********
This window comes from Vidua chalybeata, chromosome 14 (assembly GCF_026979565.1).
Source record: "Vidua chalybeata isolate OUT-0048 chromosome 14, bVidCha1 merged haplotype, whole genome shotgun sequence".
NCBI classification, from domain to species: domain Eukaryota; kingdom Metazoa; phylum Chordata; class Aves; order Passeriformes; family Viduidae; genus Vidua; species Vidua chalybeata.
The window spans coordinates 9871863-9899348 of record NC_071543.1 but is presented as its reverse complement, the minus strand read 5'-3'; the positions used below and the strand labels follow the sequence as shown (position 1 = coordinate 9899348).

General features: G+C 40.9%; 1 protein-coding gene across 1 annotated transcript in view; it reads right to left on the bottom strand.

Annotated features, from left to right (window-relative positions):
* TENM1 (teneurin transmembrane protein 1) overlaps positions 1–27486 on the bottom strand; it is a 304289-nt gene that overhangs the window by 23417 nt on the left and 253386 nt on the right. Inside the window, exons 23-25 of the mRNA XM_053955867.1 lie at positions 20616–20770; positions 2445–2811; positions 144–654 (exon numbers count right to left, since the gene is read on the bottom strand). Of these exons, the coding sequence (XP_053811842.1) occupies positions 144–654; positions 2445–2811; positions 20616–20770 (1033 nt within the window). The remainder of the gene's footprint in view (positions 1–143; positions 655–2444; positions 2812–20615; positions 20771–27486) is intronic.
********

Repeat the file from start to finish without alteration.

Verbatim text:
This window comes from Vidua chalybeata, chromosome 14 (assembly GCF_026979565.1).
Source record: "Vidua chalybeata isolate OUT-0048 chromosome 14, bVidCha1 merged haplotype, whole genome shotgun sequence".
NCBI classification, from domain to species: domain Eukaryota; kingdom Metazoa; phylum Chordata; class Aves; order Passeriformes; family Viduidae; genus Vidua; species Vidua chalybeata.
The window spans coordinates 9871863-9899348 of record NC_071543.1 but is presented as its reverse complement, the minus strand read 5'-3'; the positions used below and the strand labels follow the sequence as shown (position 1 = coordinate 9899348).

General features: G+C 40.9%; 1 protein-coding gene across 1 annotated transcript in view; it reads right to left on the bottom strand.

Annotated features, from left to right (window-relative positions):
* TENM1 (teneurin transmembrane protein 1) overlaps positions 1–27486 on the bottom strand; it is a 304289-nt gene that overhangs the window by 23417 nt on the left and 253386 nt on the right. Inside the window, exons 23-25 of the mRNA XM_053955867.1 lie at positions 20616–20770; positions 2445–2811; positions 144–654 (exon numbers count right to left, since the gene is read on the bottom strand). Of these exons, the coding sequence (XP_053811842.1) occupies positions 144–654; positions 2445–2811; positions 20616–20770 (1033 nt within the window). The remainder of the gene's footprint in view (positions 1–143; positions 655–2444; positions 2812–20615; positions 20771–27486) is intronic.